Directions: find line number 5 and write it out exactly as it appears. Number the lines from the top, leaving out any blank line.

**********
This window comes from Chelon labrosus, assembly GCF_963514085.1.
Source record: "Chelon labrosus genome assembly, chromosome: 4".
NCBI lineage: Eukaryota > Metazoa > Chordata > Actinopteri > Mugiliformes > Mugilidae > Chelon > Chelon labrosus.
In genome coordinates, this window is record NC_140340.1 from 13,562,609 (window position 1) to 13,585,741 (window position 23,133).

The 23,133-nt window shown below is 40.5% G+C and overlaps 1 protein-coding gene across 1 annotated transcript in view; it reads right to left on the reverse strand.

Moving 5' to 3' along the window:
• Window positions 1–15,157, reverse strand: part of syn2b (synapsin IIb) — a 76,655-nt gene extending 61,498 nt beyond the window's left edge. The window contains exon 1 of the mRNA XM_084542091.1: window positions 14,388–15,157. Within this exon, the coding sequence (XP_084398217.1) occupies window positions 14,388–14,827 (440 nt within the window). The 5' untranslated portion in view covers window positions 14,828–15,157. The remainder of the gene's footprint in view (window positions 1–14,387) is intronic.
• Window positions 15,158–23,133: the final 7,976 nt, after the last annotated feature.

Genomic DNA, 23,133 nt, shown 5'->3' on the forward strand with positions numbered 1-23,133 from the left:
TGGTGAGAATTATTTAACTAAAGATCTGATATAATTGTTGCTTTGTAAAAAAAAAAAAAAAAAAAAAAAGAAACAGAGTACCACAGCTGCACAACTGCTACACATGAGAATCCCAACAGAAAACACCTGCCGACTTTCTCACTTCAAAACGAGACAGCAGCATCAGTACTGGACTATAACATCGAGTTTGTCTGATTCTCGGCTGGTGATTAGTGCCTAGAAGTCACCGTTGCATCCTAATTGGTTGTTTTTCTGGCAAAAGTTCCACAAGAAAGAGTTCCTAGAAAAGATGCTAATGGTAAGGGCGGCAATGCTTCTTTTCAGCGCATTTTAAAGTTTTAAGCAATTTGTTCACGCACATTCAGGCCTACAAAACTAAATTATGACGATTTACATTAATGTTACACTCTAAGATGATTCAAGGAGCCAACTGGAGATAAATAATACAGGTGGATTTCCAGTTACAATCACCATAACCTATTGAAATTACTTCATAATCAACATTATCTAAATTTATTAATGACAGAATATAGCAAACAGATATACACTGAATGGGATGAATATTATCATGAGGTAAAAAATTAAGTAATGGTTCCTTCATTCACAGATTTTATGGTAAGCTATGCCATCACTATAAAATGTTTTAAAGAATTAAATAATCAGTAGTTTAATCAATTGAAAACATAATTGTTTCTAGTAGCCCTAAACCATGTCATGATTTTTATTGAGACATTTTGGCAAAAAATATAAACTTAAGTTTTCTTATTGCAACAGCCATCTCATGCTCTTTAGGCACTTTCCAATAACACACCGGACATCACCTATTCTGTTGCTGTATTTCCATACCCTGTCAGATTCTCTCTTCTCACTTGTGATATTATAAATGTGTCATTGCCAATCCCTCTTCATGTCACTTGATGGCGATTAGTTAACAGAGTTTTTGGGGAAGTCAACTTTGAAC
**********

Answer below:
The 23,133-nt window shown below is 40.5% G+C and overlaps 1 protein-coding gene across 1 annotated transcript in view; it reads right to left on the reverse strand.